A near-field modeling technique was applied to modeling of a halogen extended light source. The modeling was performed to create a continuous set of rays which can then be used in raytracing for the purpose of designing a reflector. The near- field modeling was implemented by acquiring a series of images of the source using CCD camera with wide-angle lens focused at infinity. Optical ray model, which involved geometrical and ray modeling of the source to match its measured luminous intensity distribution, was also developed. Luminous intensity distribution as well as illuminance pattern from a reflector/source combination, calculated using near-field and optical ray models, were compared. It is demonstrated, in this paper, that near-field modeling technique has several advantages over the optical ray modeling technique when used for computer design of reflectors.
Results of a new noninvasive technique for pulp detection that is based on monitoring the time variations in the laser speckle pattern from a human tooth are presented. The paper also contains preliminary results of experiments and attempts at mathematical modeling of multiple scattering of a laser beam from a solid cylinder.
Techniques for measuring time-varying biospeckle of botanical specimens are investigated. Experimental evidence on the probability density function is presented. Several applicable techniques, such as power spectral density and correlation, are used for measuring and analyzing the temporal speckle intensity variations. These techniques are shown to exhibit information about the shelf life and aging of some botanical specimens used in our study. We also present a new phenomena related to the spatial properties of time-varying speckles. Theoretical and experimental results on the size of a speckle in a speckle pattern and its relation to the temporal intensity variation are also detailed.
Described in this paper is a compact phase measuring ESPI system that incorporates single mode fiber and diode laser. The single mode fiber along with diode laser provides ease of system arrangement but also causes wavelength fluctuation and instability. The wavelength instability was reduced to an acceptable level with an optical isolator. Experimental studies on wavelength stability of the diode laser, the back-reflection intensity from the fiber ends, and their influence on the system are presented.
In this paper a comparison of different techniques to obtain vibration patterns by phase stepping on an electronic speckle pattern interferometer (ESPI) is made. The theoretical evaluation of the contrast of the fringes shows that the (pi) phase step method gives good contrast; however, the four step method gives the same contrast along with better pictorial representation. Speckle averaging on the other hand also increases the contrast of the fringes apart from smoothing of speckles. Experimental results corroborating the theoretical predictions are also presented.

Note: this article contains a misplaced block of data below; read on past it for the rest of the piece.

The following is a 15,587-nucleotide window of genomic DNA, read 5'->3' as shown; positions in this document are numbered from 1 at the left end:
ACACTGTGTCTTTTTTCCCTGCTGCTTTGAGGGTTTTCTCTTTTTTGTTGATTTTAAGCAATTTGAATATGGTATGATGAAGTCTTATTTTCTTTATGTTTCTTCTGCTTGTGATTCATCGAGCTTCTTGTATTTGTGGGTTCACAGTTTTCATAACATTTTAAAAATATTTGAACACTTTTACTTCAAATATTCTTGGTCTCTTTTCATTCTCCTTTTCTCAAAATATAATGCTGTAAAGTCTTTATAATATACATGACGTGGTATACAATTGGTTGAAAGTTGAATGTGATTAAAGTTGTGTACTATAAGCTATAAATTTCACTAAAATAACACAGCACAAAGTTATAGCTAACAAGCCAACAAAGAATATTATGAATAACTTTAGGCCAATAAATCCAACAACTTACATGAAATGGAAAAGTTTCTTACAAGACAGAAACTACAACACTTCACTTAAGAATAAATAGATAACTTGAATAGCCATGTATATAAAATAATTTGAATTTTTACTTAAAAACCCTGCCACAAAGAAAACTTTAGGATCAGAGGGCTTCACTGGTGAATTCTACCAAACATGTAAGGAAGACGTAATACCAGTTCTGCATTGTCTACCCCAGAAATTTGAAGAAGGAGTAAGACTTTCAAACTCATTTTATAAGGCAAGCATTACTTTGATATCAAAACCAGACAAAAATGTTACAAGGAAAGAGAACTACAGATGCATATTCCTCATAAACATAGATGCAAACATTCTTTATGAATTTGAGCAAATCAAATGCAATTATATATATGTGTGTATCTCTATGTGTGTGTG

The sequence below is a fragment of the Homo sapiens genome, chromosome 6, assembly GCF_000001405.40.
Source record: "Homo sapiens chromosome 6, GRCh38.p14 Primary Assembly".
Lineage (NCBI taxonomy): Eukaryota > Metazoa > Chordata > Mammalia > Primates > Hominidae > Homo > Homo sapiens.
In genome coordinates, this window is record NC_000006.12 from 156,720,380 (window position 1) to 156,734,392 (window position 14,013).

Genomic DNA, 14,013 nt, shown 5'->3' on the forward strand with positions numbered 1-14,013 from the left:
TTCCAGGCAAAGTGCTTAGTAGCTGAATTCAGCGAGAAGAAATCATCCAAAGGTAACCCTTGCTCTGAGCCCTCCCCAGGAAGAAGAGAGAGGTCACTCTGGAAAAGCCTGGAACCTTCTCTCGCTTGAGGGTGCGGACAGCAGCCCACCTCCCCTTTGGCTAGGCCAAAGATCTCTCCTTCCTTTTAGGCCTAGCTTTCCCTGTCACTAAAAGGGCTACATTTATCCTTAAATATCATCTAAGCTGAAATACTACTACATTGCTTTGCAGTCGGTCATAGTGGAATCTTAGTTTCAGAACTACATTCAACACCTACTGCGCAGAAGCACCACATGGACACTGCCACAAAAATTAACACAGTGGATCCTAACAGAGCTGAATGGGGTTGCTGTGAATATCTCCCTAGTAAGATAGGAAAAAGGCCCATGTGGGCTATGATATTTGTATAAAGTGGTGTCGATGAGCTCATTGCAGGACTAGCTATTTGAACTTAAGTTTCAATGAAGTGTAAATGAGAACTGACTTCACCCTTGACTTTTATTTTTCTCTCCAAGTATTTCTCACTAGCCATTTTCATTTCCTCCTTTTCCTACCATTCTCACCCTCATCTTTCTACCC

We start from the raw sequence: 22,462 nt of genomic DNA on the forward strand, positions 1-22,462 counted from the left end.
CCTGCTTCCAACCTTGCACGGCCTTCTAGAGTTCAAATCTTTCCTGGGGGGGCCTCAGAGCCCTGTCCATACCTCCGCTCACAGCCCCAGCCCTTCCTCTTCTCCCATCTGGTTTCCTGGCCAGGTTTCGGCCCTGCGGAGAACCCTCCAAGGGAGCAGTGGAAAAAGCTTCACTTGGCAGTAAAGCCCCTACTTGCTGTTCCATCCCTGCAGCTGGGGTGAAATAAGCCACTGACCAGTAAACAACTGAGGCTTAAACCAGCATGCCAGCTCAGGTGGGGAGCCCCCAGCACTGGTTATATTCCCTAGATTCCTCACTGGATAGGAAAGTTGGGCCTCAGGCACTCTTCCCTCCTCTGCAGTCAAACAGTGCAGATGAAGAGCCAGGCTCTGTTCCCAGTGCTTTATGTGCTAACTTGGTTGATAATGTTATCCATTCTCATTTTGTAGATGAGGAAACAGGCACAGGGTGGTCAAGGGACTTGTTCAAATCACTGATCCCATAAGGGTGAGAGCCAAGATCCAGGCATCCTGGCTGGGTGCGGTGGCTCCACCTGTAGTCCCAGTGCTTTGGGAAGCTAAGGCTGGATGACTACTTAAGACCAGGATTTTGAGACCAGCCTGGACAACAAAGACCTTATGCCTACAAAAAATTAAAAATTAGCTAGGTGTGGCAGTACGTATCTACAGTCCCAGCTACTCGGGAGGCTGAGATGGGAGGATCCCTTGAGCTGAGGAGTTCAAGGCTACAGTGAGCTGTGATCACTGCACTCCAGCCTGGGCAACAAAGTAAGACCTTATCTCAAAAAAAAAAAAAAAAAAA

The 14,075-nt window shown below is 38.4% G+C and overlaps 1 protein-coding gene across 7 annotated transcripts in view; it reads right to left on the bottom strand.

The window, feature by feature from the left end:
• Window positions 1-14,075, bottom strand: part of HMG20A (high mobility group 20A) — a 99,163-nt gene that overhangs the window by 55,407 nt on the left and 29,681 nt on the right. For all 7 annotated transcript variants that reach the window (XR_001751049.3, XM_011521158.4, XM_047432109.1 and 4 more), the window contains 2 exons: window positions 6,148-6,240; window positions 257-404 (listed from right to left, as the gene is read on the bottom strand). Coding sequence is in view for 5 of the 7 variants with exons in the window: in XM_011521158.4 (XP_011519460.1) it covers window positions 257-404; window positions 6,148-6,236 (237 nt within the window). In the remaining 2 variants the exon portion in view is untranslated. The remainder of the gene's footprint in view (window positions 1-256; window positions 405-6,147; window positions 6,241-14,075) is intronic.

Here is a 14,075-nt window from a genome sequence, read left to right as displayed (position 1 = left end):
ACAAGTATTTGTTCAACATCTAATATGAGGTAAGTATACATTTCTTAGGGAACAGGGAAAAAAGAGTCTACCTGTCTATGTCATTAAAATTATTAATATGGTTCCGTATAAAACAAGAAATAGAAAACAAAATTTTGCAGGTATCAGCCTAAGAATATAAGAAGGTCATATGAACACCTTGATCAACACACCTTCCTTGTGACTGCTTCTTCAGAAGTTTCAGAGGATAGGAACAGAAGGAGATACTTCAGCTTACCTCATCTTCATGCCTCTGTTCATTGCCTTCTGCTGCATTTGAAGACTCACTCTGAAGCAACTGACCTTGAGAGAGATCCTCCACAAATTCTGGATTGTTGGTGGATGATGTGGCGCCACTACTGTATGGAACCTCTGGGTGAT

To understand the involvement of the State of Indiana with the Center for Applied Optics at Rose-Hulman Institute of Technology, it is best to start with an explanation of the Indiana Corporation for Science and Technology (CST), its basic charter and its programs. Established in 1982 as a private not-for-profit corporation, CST was formed to promote economic development within the State of Indiana. Two programs that were initially a part of CST's charter and supported with state dollars were a seed capital investment program, aimed at developing new products and processes, and the establishment of university centers of technology development. The former was conceived to create jobs and new, technologically advanced industries in Indiana. The latter was an attempt to encourage technology transfer from the research laboratories of the state universities to the production lines of Indiana industry. Recently, CST has undergone a name change to the Indiana Business Modernization and Technology Corporation (BMT) and adopted an added responsibility of proactive assistance to small- and medium-sized businesses in order to enhance the state's industrial competitiveness.
An approach that has proved effective for preparing optics graduates for their first job in the industry, is presented.
A growing number of universities and colleges are offering coursework in optics and optics related fields at the graduate as well as undergraduate level. Some of these are part of degree programs in optics/optics related field, some are a part of a concentration or area minor program in optics and in other cases these courses are just stand alone courses. Some of these courses also have a lab component. Some of the optics graduates go on to pursue doctorate degree and some seek employment in the industry upon completion of their B.S. or M.S. degree. Optical engineering/science is being recognized more and more as a discipline in its own right and the demand in the industry for such graduates has grown and is expected to continue to grow.